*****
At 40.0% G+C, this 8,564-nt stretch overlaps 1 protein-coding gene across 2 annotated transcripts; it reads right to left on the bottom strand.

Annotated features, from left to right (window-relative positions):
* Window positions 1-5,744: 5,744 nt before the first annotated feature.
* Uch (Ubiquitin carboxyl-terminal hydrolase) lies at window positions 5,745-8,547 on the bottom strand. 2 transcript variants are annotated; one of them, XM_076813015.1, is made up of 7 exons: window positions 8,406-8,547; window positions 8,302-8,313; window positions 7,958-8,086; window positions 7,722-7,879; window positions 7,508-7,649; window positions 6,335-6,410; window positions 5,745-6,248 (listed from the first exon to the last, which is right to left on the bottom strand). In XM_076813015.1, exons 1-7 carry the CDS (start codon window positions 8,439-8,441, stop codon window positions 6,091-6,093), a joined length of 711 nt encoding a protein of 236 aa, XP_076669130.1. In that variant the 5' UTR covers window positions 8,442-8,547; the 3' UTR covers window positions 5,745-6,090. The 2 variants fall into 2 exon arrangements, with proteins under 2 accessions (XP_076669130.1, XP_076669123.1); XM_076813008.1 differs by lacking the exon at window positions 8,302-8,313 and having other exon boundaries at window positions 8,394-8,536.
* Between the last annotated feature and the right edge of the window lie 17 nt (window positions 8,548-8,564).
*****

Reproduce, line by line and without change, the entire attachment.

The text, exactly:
At 40.0% G+C, this 8,564-nt stretch overlaps 1 protein-coding gene across 2 annotated transcripts; it reads right to left on the bottom strand.

Annotated features, from left to right (window-relative positions):
* Window positions 1-5,744: 5,744 nt before the first annotated feature.
* Uch (Ubiquitin carboxyl-terminal hydrolase) lies at window positions 5,745-8,547 on the bottom strand. 2 transcript variants are annotated; one of them, XM_076813015.1, is made up of 7 exons: window positions 8,406-8,547; window positions 8,302-8,313; window positions 7,958-8,086; window positions 7,722-7,879; window positions 7,508-7,649; window positions 6,335-6,410; window positions 5,745-6,248 (listed from the first exon to the last, which is right to left on the bottom strand). In XM_076813015.1, exons 1-7 carry the CDS (start codon window positions 8,439-8,441, stop codon window positions 6,091-6,093), a joined length of 711 nt encoding a protein of 236 aa, XP_076669130.1. In that variant the 5' UTR covers window positions 8,442-8,547; the 3' UTR covers window positions 5,745-6,090. The 2 variants fall into 2 exon arrangements, with proteins under 2 accessions (XP_076669130.1, XP_076669123.1); XM_076813008.1 differs by lacking the exon at window positions 8,302-8,313 and having other exon boundaries at window positions 8,394-8,536.
* Between the last annotated feature and the right edge of the window lie 17 nt (window positions 8,548-8,564).